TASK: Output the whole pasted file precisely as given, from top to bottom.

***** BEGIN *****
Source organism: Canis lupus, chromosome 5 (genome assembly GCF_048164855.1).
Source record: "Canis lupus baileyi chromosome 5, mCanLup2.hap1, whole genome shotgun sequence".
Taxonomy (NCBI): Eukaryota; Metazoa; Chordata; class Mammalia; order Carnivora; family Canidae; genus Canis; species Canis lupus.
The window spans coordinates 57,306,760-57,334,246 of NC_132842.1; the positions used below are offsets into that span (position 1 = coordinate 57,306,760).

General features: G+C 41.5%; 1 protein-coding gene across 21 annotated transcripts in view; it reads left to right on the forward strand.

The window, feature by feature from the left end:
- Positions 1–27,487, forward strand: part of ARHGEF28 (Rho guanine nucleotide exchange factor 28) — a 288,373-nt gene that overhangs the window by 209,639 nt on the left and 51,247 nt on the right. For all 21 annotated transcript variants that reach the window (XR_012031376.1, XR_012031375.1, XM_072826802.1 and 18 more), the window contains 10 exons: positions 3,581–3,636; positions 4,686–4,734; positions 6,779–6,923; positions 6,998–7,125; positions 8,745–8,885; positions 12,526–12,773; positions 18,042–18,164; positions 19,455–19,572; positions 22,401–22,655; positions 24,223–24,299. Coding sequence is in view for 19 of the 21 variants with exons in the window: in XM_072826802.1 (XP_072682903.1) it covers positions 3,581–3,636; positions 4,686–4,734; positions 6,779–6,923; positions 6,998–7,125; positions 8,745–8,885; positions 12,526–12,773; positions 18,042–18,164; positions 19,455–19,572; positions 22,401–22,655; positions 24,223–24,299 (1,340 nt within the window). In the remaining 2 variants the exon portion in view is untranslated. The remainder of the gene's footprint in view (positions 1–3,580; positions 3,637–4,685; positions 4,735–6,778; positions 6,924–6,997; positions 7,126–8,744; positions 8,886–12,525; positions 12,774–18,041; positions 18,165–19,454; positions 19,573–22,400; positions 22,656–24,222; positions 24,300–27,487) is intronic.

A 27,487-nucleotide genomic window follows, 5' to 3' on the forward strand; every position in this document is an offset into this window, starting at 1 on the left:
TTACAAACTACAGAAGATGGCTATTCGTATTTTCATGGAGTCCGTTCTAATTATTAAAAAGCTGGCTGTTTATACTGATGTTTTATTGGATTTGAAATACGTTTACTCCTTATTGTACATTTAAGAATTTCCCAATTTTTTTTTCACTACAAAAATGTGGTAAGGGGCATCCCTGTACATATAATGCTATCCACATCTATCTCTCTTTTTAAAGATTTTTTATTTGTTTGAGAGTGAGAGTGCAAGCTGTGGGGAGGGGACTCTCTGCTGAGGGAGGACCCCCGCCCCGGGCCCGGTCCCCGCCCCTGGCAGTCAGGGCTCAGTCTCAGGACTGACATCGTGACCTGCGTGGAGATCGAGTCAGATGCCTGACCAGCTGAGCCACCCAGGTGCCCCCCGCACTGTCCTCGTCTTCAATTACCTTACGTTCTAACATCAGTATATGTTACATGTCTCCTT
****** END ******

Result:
Source organism: Canis lupus, chromosome 5 (genome assembly GCF_048164855.1).
Source record: "Canis lupus baileyi chromosome 5, mCanLup2.hap1, whole genome shotgun sequence".
Taxonomy (NCBI): Eukaryota; Metazoa; Chordata; class Mammalia; order Carnivora; family Canidae; genus Canis; species Canis lupus.
The window spans coordinates 57,306,760-57,334,246 of NC_132842.1; the positions used below are offsets into that span (position 1 = coordinate 57,306,760).

General features: G+C 41.5%; 1 protein-coding gene across 21 annotated transcripts in view; it reads left to right on the forward strand.

The window, feature by feature from the left end:
- Positions 1–27,487, forward strand: part of ARHGEF28 (Rho guanine nucleotide exchange factor 28) — a 288,373-nt gene that overhangs the window by 209,639 nt on the left and 51,247 nt on the right. For all 21 annotated transcript variants that reach the window (XR_012031376.1, XR_012031375.1, XM_072826802.1 and 18 more), the window contains 10 exons: positions 3,581–3,636; positions 4,686–4,734; positions 6,779–6,923; positions 6,998–7,125; positions 8,745–8,885; positions 12,526–12,773; positions 18,042–18,164; positions 19,455–19,572; positions 22,401–22,655; positions 24,223–24,299. Coding sequence is in view for 19 of the 21 variants with exons in the window: in XM_072826802.1 (XP_072682903.1) it covers positions 3,581–3,636; positions 4,686–4,734; positions 6,779–6,923; positions 6,998–7,125; positions 8,745–8,885; positions 12,526–12,773; positions 18,042–18,164; positions 19,455–19,572; positions 22,401–22,655; positions 24,223–24,299 (1,340 nt within the window). In the remaining 2 variants the exon portion in view is untranslated. The remainder of the gene's footprint in view (positions 1–3,580; positions 3,637–4,685; positions 4,735–6,778; positions 6,924–6,997; positions 7,126–8,744; positions 8,886–12,525; positions 12,774–18,041; positions 18,165–19,454; positions 19,573–22,400; positions 22,656–24,222; positions 24,300–27,487) is intronic.

A 27,487-nucleotide genomic window follows, 5' to 3' on the forward strand; every position in this document is an offset into this window, starting at 1 on the left:
TTACAAACTACAGAAGATGGCTATTCGTATTTTCATGGAGTCCGTTCTAATTATTAAAAAGCTGGCTGTTTATACTGATGTTTTATTGGATTTGAAATACGTTTACTCCTTATTGTACATTTAAGAATTTCCCAATTTTTTTTTCACTACAAAAATGTGGTAAGGGGCATCCCTGTACATATAATGCTATCCACATCTATCTCTCTTTTTAAAGATTTTTTATTTGTTTGAGAGTGAGAGTGCAAGCTGTGGGGAGGGGACTCTCTGCTGAGGGAGGACCCCCGCCCCGGGCCCGGTCCCCGCCCCTGGCAGTCAGGGCTCAGTCTCAGGACTGACATCGTGACCTGCGTGGAGATCGAGTCAGATGCCTGACCAGCTGAGCCACCCAGGTGCCCCCCGCACTGTCCTCGTCTTCAATTACCTTACGTTCTAACATCAGTATATGTTACATGTCTCCTT